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What is good fat and bad fat?

What’s better than butter? Or sugary treats? It’s hard to say no to some of our favorite foods, especially for the long-haul. You likely have a good idea of what foods you shouldn’t be eating in excess (donuts, ice cream, chocolate bars, candy etc.). They’re all the obvious “evils” when it comes to shedding weight and losing that stubborn belly fat.
When you are aiming to lose weight, you’ll obviously want to focus on incorporating healthy foods into your daily routine, while minimizing high-calorie, high-sugar treats.
So, the title for this chapter might seem like a juxtaposition.


How can a food be “fat-healthy”?

This is where low carb diets come into play. With a diet such as LCHF (low carb high fat), you are incorporating healthy fats into your diet rather than high-calorie fats.
This includes fats like fish, cheese, avocado, and oils like olive, coconut, flaxseed and sunflower.
These are all great foods for helping our body get into ketosis, which is when your system is in high-fat burning mode. To get into ketosis, you need to drastically minimize the number of carbs you eat and increase the level of healthy fats.

A low carb diet can be one of the fastest ways to shed weight. In fact, many people have lost up to 15 pounds a month while on a low carb, keto diet! It’s a great way to kick start your progress
without having to focus on heavy workout routines as well.
Once you reach your goals, you’ll be able to stay on track by focusing on your maintenance calorie amount (remember that TDEE calculator?). That maintenance calorie amount will be much higher than your calorie deficit. So, once you’ve reached your goals, you’ll be able to introduce some of the treats you love into your diet (in moderation, of course!).
If you aren’t interested in following a low carb diet, you’ll want to at least understand the foods that are typically considered healthy, yet could be adding to your waistline.
This includes:

Whole Grains
Most everyone loves a nice bowl of spaghetti with a glass of wine. Portion control is key when you eat pasta, bread or rice. Be vigilant that you are weighing out the serving sizes; they’re probably much smaller than you think!

Fruit
Fruit has been debated over for years in the health and fitness community. Is it good for you? Is it bad for you? Fruit is jam packed full of minerals, vitamins, antioxidants and carbs that fight disease, provide energy and do many ‘behind the scenes’ activities once eaten.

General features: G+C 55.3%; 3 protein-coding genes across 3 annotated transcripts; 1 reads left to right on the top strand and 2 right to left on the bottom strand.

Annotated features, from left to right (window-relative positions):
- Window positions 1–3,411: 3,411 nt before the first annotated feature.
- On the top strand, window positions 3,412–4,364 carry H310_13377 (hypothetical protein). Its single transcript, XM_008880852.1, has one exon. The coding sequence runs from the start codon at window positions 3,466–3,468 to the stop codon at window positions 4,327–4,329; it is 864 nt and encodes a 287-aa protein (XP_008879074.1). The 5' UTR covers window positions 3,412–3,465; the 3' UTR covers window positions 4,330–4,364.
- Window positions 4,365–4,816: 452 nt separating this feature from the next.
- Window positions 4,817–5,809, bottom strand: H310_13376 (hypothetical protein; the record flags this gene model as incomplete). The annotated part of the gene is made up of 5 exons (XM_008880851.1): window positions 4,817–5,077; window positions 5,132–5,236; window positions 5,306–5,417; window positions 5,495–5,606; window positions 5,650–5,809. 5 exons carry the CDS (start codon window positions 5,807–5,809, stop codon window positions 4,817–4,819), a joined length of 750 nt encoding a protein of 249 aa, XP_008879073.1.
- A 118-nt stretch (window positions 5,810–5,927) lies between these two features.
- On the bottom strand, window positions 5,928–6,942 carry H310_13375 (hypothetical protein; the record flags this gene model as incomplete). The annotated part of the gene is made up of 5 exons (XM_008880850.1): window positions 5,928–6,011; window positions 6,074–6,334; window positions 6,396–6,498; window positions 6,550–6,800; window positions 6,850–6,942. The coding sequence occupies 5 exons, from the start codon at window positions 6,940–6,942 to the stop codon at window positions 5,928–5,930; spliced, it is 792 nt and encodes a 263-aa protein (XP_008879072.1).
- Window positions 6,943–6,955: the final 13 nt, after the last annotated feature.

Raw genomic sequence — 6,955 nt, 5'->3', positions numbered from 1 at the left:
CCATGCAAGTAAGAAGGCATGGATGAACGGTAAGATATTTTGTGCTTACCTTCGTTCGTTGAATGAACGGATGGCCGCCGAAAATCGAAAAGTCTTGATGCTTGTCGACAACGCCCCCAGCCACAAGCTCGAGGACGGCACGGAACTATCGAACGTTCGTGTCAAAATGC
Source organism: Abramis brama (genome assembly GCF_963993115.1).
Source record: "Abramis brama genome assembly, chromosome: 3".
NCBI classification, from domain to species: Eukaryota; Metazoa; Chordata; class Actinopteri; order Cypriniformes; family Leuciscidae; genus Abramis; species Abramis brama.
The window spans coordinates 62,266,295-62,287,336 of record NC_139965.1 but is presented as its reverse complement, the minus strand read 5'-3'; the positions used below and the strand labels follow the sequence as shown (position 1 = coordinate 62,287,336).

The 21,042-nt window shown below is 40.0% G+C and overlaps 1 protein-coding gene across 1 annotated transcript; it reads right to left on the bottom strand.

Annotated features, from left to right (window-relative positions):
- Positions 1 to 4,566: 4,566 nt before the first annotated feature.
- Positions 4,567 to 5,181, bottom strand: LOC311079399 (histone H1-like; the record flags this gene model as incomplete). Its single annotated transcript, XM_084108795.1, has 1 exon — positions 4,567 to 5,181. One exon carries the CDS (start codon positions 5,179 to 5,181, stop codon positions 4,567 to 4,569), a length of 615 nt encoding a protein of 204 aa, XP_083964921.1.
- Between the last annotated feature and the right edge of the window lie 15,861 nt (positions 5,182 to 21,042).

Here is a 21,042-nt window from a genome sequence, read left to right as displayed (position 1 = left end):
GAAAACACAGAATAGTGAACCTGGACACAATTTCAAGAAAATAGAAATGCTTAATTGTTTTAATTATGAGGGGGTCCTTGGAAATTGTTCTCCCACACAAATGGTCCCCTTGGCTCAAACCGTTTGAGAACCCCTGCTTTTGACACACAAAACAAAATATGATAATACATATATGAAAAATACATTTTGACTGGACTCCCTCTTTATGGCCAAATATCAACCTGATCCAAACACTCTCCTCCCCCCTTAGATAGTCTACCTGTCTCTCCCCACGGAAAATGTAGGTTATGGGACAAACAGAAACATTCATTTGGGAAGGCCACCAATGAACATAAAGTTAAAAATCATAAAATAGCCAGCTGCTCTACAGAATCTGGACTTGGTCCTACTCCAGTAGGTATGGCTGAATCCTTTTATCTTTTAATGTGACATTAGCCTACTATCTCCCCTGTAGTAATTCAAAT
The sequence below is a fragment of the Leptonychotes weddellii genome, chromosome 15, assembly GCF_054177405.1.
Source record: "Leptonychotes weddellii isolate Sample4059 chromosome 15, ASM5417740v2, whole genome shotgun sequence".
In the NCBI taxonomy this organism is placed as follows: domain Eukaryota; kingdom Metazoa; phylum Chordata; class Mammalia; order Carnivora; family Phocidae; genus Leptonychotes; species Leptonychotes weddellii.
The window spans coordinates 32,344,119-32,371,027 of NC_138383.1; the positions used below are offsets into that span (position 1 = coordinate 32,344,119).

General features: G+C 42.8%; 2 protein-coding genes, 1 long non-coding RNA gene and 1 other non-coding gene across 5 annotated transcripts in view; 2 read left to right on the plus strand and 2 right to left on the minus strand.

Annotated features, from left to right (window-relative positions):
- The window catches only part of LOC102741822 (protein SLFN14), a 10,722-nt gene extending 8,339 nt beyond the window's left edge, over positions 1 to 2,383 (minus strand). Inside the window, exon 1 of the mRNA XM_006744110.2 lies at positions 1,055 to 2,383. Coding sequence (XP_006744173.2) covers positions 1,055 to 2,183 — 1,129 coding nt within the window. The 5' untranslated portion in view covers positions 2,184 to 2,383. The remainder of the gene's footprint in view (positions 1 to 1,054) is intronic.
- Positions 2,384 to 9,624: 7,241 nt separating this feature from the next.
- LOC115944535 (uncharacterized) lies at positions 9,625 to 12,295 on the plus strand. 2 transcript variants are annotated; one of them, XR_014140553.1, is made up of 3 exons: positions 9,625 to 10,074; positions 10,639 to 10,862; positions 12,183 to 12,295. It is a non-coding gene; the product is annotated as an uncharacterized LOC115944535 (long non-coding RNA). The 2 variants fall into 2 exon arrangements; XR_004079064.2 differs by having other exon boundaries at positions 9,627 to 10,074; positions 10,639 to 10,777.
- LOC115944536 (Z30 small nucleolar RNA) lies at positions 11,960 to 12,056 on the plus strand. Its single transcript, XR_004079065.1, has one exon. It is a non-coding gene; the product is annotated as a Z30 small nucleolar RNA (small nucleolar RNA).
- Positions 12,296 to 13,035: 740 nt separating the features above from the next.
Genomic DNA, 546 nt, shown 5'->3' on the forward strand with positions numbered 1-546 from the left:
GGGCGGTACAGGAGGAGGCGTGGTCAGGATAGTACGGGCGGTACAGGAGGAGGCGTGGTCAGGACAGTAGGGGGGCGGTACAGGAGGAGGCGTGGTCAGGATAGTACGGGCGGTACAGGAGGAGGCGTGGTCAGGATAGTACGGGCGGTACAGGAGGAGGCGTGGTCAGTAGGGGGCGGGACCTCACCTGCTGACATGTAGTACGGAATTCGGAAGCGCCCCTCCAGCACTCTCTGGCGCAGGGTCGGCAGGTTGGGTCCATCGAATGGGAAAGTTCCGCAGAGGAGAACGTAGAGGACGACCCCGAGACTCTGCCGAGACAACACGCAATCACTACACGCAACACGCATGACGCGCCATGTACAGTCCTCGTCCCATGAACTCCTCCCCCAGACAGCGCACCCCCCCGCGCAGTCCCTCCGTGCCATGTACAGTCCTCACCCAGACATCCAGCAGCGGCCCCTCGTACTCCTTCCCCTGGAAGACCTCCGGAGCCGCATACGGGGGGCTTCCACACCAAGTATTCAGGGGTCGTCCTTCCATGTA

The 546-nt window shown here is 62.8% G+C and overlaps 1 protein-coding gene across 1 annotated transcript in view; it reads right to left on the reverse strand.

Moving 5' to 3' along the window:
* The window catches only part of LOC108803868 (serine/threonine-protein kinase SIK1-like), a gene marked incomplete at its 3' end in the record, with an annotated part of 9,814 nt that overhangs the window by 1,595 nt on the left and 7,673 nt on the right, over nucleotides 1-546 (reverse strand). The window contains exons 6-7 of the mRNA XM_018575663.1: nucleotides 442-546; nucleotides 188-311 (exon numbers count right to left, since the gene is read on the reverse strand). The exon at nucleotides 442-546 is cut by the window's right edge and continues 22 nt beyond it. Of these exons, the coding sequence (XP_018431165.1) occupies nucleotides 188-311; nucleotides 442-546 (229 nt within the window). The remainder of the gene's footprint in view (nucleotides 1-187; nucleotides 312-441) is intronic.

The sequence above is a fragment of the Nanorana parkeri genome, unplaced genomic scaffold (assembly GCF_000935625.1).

However, the reason it’s so tasty is because it’s also packed with sugar. The debate will continue to rage about whether fruit sugar is ‘bad’ or ‘good’ sugar (think apple vs snickers bar). The thing you
should note is that sugar ultimately gets stored as fat. Stick to only a few servings of fruit a day to be safe.

Avocado
Avocados are loaded with great nutrients like vitamin E, antioxidants, folate, heart healthy fats and potassium. Yet, all that plant fat makes them very calorie dense.

Nuts
Whether it’s a nut butter or the nut itself, treat all the peanuts and tree nuts your encounter with caution. A ¼ cup of nuts (peanuts, cashews, almonds etc.) usually runs between 130-190 calories. It’s very easy to overdo it when you have trail mix or nut mix in your house.

Dark Chocolate
How delicious is a bar of dark chocolate? So, you admit you have eaten a whole bar?! We chocolate lovers have been there! Eating a single square like the packaging suggests can be difficult.
However, try sticking with individually wrapped servings of chocolate that's 70% dark or darker. That’s where you’ll get great portion control and lots of healthy antioxidants without the extra
calories.

Olive Oil
Cooking with olive oil can bring out so many delicious flavors and make a meal great. Yet, you should be very careful and measure how much you use.
One tablespoon of olive oil contains 120 calories and if you are pouring it into the pan, you can easily triple that number. Measure when cooking and be sure that you are using a oil mister if you are putting it on your salad. Otherwise, enjoy the benefits of heart healthy fat!

Hummus
Hummus dip can be delicious and a great way to dress up plain crackers. It’s easy to make and can be infused with many different ingredients (roasted red peppers, basil, pine nuts etc.). It’s also great source of protein, fiber, iron and calcium. However, it’s also packed with calories.

Two tablespoons equate to 50 calories. Not many people can stop at two tablespoons and soon enough they’ve eaten 250 calories worth with pita chips and have blown the day’s caloric deficit!